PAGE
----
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ISSUE 121 VOL 19 PUBLISHED 5/2/2008

Palestinian experience gives perspective

By Anonymous
Contributing Writer

Friday, May 2, 2008

In my last 80 hours I had witnessed: unprovoked Israeli Settler boys throwing rocks, trash and a brick through an Arab bathroom window in Hebron, walked by Muslims, Christians and Jews in the Old City in Jerusalem, stayed with a hospitable family in Ramallah (the unofficial capital of Palestine) in order to help lead English classes at the Lutheran School of Hope, exchanged goodbyes with my co-workers of a month at the International Center of Bethlehem and took my final walk home after conversing with my international friends who had just protested Israel's attacks on Gaza.

The family my Swiss roommate, Regula, and I rented from welcomed us for my goodbye dinner. They humbly spoke English during the meal, and the father, a woodcarver, asked me what I perceived to be the Palestinian's greatest fault. I replied that the Palestinians are the most hospitable people I had ever met and that I honestly couldn't think of a fault. The father gave me the family's e-mail and phone number with the message: "We wish [you] all the best forever."

After taking photos with the family and exchanging hugs and high-fives with the four children and two parents, Regula and I set off via taxi to my goodbye party at a Bethlehem restaurant. The restaurant's owner had offered to throw a free party for my friend, Ibrahem, because Ibrahem had given him some ideas for his restaurant. Ibrahem insisted that the free party be in my honor.

Thirty Palestinians and internationals, surrounded with food, drink and hookah merrily greeted me. They humbled me with their generosity, asking me to stay longer and thanking me for coming. I felt completely undeserving of their kindness. The Palestinians told me they thought of me as one of them. After laughter, pictures and hugs, I said my final thank you and goodbyes, left, and prepared to travel home after four months on Term in the Middle East and one month in the Holy Land.

At 2 a.m., a friendly Palestinian taxi drove Regula and me to the checkpoint in order to exit Bethlehem. As the taxi driver agreed to wait for Regula until she helped me get through the checkpoint, we hurriedly walked my bags towards the checkpoint. Two Israeli soldiers watched us pass two yards away from their security hut and, after we had walked 40 yards toward the entrance of the checkpoint, started yelling at us in Hebrew. We lugged my luggage back to them. They checked our passports, asked the purpose for my leaving and had me open all of my tightly packed pieces of luggage. After sneering at me for accidentally thanking them in Arabic, they told us we could walk through the gate and skip the checkpoint, to our relief since I was trying to catch a bus to the airport.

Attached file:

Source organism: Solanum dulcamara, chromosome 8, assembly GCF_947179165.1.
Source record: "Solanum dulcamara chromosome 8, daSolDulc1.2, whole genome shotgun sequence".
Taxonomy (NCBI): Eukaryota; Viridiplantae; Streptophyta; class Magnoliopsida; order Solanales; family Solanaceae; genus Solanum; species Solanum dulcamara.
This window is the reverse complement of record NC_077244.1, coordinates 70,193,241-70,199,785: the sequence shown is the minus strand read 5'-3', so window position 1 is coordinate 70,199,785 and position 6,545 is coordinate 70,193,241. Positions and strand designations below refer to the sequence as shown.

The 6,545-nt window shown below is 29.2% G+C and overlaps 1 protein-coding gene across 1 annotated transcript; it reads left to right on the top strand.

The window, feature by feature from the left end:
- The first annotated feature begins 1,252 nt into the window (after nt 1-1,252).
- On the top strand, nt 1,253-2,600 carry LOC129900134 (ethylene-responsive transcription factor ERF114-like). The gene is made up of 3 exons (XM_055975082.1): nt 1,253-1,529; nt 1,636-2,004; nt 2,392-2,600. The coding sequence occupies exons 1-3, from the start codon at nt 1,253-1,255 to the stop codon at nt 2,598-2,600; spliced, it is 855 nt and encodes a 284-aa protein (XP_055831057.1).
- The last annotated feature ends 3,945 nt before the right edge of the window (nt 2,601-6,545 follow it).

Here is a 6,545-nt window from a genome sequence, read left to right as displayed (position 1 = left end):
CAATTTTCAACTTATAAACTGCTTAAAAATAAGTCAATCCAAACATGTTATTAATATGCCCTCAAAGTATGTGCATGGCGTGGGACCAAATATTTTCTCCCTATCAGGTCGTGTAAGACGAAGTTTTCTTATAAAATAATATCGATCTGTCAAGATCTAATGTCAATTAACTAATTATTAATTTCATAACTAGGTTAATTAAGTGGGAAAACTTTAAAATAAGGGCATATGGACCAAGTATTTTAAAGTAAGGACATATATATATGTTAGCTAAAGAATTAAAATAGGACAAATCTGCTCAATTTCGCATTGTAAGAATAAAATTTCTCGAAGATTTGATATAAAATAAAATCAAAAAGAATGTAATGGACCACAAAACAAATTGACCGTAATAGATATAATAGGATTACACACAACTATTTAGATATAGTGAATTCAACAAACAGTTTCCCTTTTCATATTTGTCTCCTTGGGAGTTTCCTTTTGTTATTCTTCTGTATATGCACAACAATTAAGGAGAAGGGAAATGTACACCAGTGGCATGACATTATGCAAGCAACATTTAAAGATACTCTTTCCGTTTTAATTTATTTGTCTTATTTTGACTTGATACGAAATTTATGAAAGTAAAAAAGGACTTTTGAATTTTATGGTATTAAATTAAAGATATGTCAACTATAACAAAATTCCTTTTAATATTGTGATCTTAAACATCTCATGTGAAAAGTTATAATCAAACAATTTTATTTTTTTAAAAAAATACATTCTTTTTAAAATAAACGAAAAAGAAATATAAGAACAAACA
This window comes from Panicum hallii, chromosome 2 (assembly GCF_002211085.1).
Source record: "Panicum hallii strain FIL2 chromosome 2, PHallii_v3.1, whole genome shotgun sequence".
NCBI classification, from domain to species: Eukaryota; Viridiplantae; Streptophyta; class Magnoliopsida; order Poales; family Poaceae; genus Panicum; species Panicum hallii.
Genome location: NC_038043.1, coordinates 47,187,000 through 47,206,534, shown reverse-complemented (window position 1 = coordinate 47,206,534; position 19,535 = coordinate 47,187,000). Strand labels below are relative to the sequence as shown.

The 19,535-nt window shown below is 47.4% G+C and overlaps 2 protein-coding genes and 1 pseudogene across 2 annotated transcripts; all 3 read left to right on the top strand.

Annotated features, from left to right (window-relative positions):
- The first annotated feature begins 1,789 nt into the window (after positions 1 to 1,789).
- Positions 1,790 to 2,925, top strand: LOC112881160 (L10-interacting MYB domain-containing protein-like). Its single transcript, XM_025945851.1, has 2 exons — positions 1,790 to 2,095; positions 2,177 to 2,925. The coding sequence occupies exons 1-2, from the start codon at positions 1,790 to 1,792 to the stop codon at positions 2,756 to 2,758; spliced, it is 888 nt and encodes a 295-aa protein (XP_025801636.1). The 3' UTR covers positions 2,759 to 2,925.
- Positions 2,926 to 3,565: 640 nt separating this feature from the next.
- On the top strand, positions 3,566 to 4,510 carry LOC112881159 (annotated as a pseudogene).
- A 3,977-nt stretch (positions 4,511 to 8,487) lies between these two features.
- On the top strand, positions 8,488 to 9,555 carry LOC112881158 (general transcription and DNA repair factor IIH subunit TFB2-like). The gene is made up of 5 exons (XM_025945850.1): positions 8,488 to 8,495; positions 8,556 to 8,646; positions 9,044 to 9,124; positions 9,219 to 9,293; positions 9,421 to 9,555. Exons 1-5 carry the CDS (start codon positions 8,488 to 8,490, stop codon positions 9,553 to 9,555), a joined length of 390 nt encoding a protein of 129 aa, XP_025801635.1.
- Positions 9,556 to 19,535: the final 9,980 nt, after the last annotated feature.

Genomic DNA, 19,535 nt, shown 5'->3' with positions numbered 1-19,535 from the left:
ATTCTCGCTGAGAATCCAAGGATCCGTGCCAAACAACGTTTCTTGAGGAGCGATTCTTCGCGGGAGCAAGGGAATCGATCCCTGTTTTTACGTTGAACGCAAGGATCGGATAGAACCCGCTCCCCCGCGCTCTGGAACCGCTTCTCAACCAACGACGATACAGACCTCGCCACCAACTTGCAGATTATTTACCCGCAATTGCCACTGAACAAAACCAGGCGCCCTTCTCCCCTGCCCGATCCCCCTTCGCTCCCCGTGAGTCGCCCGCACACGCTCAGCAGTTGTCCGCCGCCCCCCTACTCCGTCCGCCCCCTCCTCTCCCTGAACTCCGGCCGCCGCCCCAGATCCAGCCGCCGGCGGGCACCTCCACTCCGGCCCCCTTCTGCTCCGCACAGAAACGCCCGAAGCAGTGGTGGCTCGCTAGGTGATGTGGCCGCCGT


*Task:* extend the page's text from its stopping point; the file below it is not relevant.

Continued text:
After walking 70 yards towards the gate, the soldiers started yelling at us in Hebrew again. They asked us what we were doing and then instructed us that we needed to walk through the checkpoint. Regula and I navigated through airport-like security of the empty checkpoint, which includes metal detectors and hand-print scanners for the Arabs, had our passports checked again by an Israeli soldier, and finally walked out of the checkpoint. The Israeli airport buses refuse to pick up Palestinians -- who cannot use the Israeli airport, nor can other people at checkpoints, so I briskly lugged my luggage down one mile of highway a few minutes before 3 a.m. on the misty night, hoping I would catch the bus.

The warm atmosphere of Palestinian homes and friends starkly contrasted with the cool atmosphere on the bus. Although I was the first passenger, the bus driver barely grunted at me. I did make friends with an American Jew on the ride to the airport who commented on Jews' pride when the bus driver and a passenger shouted at each other after the bus driver stopped to buy a cup of coffee.

When I asked a classroom of eighth-grade Palestinians what they would like me to tell Americans, one boy raised his hand and simply responded, "The truth." Neither Israeli or Palestinians are evil people. Israelis and Palestinians are friends. The U.S. media and government blatantly favor Israel, ignoring that more than four times as many Palestinians than Israeli have died since 2000. In the United States, we recieve a biased perspective that does not relay life in the Holy Land. The Israeli soldiers are taught to treat each Palestinian as a terrorist. The 27-foot high wall isolates Palestinian communities from one another and from Israel. The Israeli occupation of Palestine dehumanizes Israeli and Palestinians.

I am not anti-Israeli or anti-Palestinian. I am pro-peace. I know that any violence in the Holy Land is too much violence. Justice in the Holy Land will improve the lives of Israeli and Palestinians.

Kate Hagen '09 is from Appleton, Wis. She majors in philosophy with a concentration in management studies.

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